It was always the same with the Greeks, Artabazus must have reflected; by playing upon their mutual rivalries and hatreds, as well as by the transference of a little gold, you could usually get your way without a protracted siege. Potidaea was another matter, but he soon managed to get in touch with Timoxenus, the governor of the troops from nearby Scione. The two managed to communicate by a method that was probably not unusual in ancient siege warfare - that of writing a message and binding it around an arrow-shaft. What exact arrangements were being made for the betrayal of Potidaea we do not know, for the spy-link was discovered through the Persian arrow on one occasion failing to fall in the right place. It ‘struck a Potidaean in the shoulder. As usually happens in war, a crowd collected round the wounded man… .’ (A nice touch of realism!) The message was found and taken to the commanders. The astonishing thing is that Timoxenus was not accused of treachery and summarily executed, but ‘in order to spare the people of Scione from being branded as traitors for ever after’ no action was taken. Knowing the nature of the Greeks, this seems almost unbelievable. It suggests that either others were in the plot, or that Timoxenus was so popular with his own men that his execution would have caused them to withdraw - and Potidaea needed all the troops possible to man its walls.

Artabazus now settled down to a protracted three-month siege. Soon the spring would be upon them and he would have to march to join Mardonius for the campaign. He must have been on the point of withdrawing, when a sudden and unexpected natural phenomenon occurred. Owing, very likely, to an underwater earth-tremor the sea-level of the almost tideless Aegean suddenly dropped, leaving a shallow passage across which troops could wade to attack the exposed end of the city-wall. Artabazus acted promptly and sent an advance force to cross the channel with the idea of taking the city from the rear. Unfortunately for the Persians (as happens on occasions in Malta and southern Sicily with a somewhat similar phenomenon known as the marrobio) the sea suddenly came flooding back. Those of the troops who were not drowned were killed by the Potidaeans who came rushing out in small boats. Later - and with good reason - they ascribed this victory to the sea-god Poseidon, also known as the Earth-Shaker. They attributed the Persian disaster to the fact that they had desecrated Poseidon’s shrine and statue which had formerly stood outside the walls. Artabazus lifted the siege and marched to join Mardonius. Potidaea had been an irritant, but neither it nor the Pallene peninsula represented any real threat to communications.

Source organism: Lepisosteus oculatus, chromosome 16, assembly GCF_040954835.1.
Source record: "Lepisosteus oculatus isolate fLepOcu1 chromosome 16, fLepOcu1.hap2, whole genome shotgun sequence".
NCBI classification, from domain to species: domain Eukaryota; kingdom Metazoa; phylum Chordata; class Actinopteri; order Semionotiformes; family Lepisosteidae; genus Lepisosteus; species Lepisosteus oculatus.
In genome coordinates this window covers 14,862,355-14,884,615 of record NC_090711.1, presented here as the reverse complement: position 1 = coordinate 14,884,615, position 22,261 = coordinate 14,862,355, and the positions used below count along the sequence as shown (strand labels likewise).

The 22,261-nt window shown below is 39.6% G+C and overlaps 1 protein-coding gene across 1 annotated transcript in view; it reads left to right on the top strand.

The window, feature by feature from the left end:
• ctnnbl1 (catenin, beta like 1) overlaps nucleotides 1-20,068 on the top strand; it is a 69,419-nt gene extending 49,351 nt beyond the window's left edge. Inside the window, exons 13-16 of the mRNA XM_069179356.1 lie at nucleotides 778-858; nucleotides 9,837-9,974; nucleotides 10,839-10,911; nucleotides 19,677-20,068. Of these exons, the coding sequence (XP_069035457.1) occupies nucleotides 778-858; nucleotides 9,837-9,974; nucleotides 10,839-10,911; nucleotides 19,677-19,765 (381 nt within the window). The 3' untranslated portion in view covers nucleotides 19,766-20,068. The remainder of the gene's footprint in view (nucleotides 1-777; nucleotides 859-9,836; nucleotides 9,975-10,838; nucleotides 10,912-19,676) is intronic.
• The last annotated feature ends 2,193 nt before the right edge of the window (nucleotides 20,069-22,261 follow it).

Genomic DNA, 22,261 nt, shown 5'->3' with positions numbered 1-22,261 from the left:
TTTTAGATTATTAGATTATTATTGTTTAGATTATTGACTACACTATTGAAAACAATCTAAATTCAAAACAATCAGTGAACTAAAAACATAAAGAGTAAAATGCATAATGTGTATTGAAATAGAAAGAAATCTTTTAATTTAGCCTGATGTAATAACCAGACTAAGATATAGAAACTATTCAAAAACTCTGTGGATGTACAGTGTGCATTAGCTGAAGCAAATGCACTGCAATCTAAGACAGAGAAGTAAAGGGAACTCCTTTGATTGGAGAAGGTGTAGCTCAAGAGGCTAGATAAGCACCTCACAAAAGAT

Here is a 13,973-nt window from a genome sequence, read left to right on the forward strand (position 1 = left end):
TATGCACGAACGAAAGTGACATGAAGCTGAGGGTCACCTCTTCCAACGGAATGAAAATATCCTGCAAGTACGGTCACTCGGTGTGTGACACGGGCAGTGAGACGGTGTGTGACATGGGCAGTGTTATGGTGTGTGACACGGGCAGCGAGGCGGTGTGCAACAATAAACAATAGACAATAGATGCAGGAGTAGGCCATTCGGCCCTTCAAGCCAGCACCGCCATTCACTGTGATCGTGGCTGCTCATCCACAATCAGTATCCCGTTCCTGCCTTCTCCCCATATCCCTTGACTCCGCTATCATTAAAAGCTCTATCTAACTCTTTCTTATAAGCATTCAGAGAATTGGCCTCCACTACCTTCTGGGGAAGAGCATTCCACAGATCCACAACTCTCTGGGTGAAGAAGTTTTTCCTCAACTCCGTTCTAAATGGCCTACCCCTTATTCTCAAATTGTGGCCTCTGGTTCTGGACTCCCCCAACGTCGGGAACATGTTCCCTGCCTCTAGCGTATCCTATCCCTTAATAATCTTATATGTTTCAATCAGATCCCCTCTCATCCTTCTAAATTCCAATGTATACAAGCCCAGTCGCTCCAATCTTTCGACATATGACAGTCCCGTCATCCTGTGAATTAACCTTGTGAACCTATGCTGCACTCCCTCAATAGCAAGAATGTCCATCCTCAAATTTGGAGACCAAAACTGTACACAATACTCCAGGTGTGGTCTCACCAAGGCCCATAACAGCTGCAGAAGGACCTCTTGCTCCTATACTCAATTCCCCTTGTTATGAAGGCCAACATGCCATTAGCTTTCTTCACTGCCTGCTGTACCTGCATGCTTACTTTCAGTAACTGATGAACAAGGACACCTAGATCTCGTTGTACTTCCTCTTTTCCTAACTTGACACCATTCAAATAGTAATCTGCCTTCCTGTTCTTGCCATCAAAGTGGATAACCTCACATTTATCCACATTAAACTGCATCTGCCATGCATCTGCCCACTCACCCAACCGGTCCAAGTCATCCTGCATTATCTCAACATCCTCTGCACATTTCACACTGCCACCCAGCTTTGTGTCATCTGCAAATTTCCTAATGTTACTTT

Mardonius, although his troops had wintered well in Thessaly, was not without his problems. It was true that he was in the position of ruler or satrap of the whole of northern Greece from the Hellespont down to Athens, but the ‘Greek problem’ was far from solved. The whole of the Peloponnese was still untouched and there lay the military core - even discounting the hoplites of Athens - which must be smashed before all these Greeks could be added to the Persian Empire. It was true also that the attack of Persia’s Carthaginian allies on Sicily had been repulsed, but Sicily and then the rest of the western Mediterranean could be won, once Greece itself had been conquered. The question was - how to achieve it? Beyond him lay the stark, mountainous land, with its limited agricultural plains, the narrow isthmus of Corinth, fringed on both sides by the ‘bitter water’, and then the little-known Peloponnese, largely dominated by these Spartans, a small handful of whom had dared to challenge the whole of the Great King’s army. Nothing suggested an easy campaign. Mardonius was more than a simple general; he was a strategist and a diplomat. Throughout the winter Persian agents had been as active as before, down in the Peloponnese, doing their best to ensure that the cities which had long had good reason to be hostile to Sparta would not help their old adversaries any more than they had in the previous year. There can be little doubt that money and promises were exchanged, but the situation had changed considerably since Xerxes and the whole army had trampled over northern Greece and Attica. Even the Argives, who are said to have promised that they would prevent the Spartans marching north (an improbable thought), must have hesitated. Salamis must have been in the minds of even these land-bound peoples; they knew that the Athenians’ fleet - repaired over the winter - was still in being, so too that of Aegina, Corinth, Megara, and even Sparta. They knew also that the demoralised Persian fleet was far away and that any action which would follow must almost certainly be a military one. Mardonius might well ravage Attica again, but would he be able to storm the Isthmian line and, even if he managed to do so, how could he manage the conquest of the Peloponnese without a fleet? There can be no doubt that they made promises, took Persian gold, but still laid off their bets. The year before Xerxes had looked like an odds-on-favourite, but the same could not be said in the early spring of 479.